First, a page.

Example 1: While leaving the country we were waiting in the airport line to check in and get our boarding passes when a 13 (ish) year old Saudi boy was verbally abusing, talking down to and berating a porter (non-Saudi adult). This immediately rubbed me up the wrong way and if he had tried talking to me that way the would have received quite the attitude adjustment.

Example 2: On the plane, we were seated in row 2 directly behind business class. One person was in row 1 (who had clearly paid extra) but the Saudi man (about 50) opposite us berated and was rude to the flight attendants because he was not allowed to sit there. When she explained that the other guy had paid for the privilege this was not a good enough answer and pointed to his outfit and claimed that this should override the lack of paying for the business class seat.

Example 3: On the next flight we were further back the plane when a Saudi Male (about 25) reclined his seat while still at the gate. The flight attendant asked him to put his seat back up and he objected. She pushed the button and sat him upright. As soon as she turned he reclined. She saw this and sat him upright again. This pattern recurred a further 12+ times until she finally just gave up.

Example 4: On every one of these flights, after the don’t use your phones announcement Saudis (both male and female) kept talking on their phones right through the takeoff and landings.

Saudi Arabia itself was okay, but for the most part, we were unable (or unwilling) to get out and about to see the sights due to the heat and poor transportation system. So this meant that much of our time here was spent waiting around the hotel room for a time that was suitable to go out and explore.

In reality, this is probably our failure in not resetting our travel patterns appropriately. The people were lovely to us, but had an overwhelming demeanor that the rules just did not apply to them. While we can now say that we have been and spent some time here, I probably would not put this on the comeback list.


Kosovo lies landlocked in the centre of the Balkans, With a population under 2 million. It is bordered by Serbia (north and east), North Macedonia (southeast), Albania (southwest), and Montenegro to the west.

Its capital and largest city is Pristina.

In about 1950 the Serbian/Albanian population mix in Kosovo was about 50/50, today it is 5/95. Kosovo is the newest country, having declared its independence from Serbia in 2008. The day of that declaration it unveiled the newborn monument. At the unveiling the monument was signed by the President and Prime Minister of Kosovo, followed by 150,000 citizens celebrating their independence.

By the time we had arrived the shine and gloss may have worn off the idea of being a sovereign nation for some. Somebody had come in late at night and moved the letters around so that it now read No New BR with the words broken republic printed an the letters.

The earliest historians can trace back evidence of settlement in Kosovo to the stone age. There are indications that cave dwellings might have existed, such as Radivojce Cave (Drin River), Grnčar Cave (near Viti) municipality and the Dema and Karamakaz Caves near Peja.

The strategic position of the nation coupled with the abundant natural resources has made the area favorable for the development of human settlements throughout history. There are hundreds of archaeological sites identified throughout Kosovo.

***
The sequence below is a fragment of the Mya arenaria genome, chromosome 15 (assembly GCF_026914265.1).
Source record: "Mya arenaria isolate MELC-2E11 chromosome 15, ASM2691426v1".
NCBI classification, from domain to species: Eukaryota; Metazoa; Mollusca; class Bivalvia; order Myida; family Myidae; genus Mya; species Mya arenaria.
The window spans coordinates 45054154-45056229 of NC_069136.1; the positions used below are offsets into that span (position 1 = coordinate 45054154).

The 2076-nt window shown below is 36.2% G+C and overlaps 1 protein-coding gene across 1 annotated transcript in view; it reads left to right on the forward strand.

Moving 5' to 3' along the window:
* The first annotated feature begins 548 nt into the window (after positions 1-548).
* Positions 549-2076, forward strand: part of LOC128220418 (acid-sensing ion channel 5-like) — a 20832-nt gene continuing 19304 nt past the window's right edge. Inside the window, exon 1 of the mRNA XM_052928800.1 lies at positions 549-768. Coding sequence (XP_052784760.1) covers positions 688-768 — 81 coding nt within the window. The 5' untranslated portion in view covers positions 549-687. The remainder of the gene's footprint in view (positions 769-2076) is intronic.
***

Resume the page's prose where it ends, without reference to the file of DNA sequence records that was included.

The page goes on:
Pristina is the capital and it is a safe and easy place to travel in and around. There are not a lot of attractions and activities to see and enjoy but the ones they have are ok. The public transportation is frequent, cheap and reliable with majority of buses air conditioned.

As we came in fairly late in the afternoon and there was not too much to see and do in town we decided to cool off in our hotel before heading out to dinner. We picked a local Italian joint nearby. This was our first introduction to just how cheap this place was. I ordered a pasta and a small (22cm) pepperoni pizza while Jill just had a Margarita pizza. And these were washed down by two beers each. Total bill was 13.80 euros which is $23.17 aussie. $23 for two pizzas, 4 beers and a pasta. That is just crazy.

The next morning we were up, breakfasted and on the bus to town to see the sights. The bus fare was 50 cents for a one way or 80 cents for a 24 hour ticket for as many trips as you wanted. We rode the bus getting off on Bill Clinton Boulevard near the statue of Bill Clinton. This was done to thank former U.S. President for his help during their struggle with the government of Yugoslavia.

From here we wandered up the hill towards the Cathedral of Saint Mother Teresa. It was opened in 2010 on the anniversary of her death. This is about the 4th country in a row that is claiming a great affinity to Mother Teresa. She was born in Skopje (hence their claim) of Kosovar/Albanian descent (that’s them covered) but she took off at 18 and was never seen again in this part of the world. So the attempts to claim her throughout the Balkans seems a bit of mystery.

From here, the road was blocked off for a festival leading its way down to the park and the incredibly odd and controversial National Library of Pristina. The current building began in 1982 and consists of a total 99 domes of different sizes and is entirely covered in a metal fishing net. It has been described by many as the ugliest building in the world.

After this you find yourself at a long pedestrian mall, full of the usual shops, businesses, statues, restaurants and cafes. Nothing really to see and tourism hasn’t really kicked in yet. But it is neat and attractive and a pleasant place to stroll.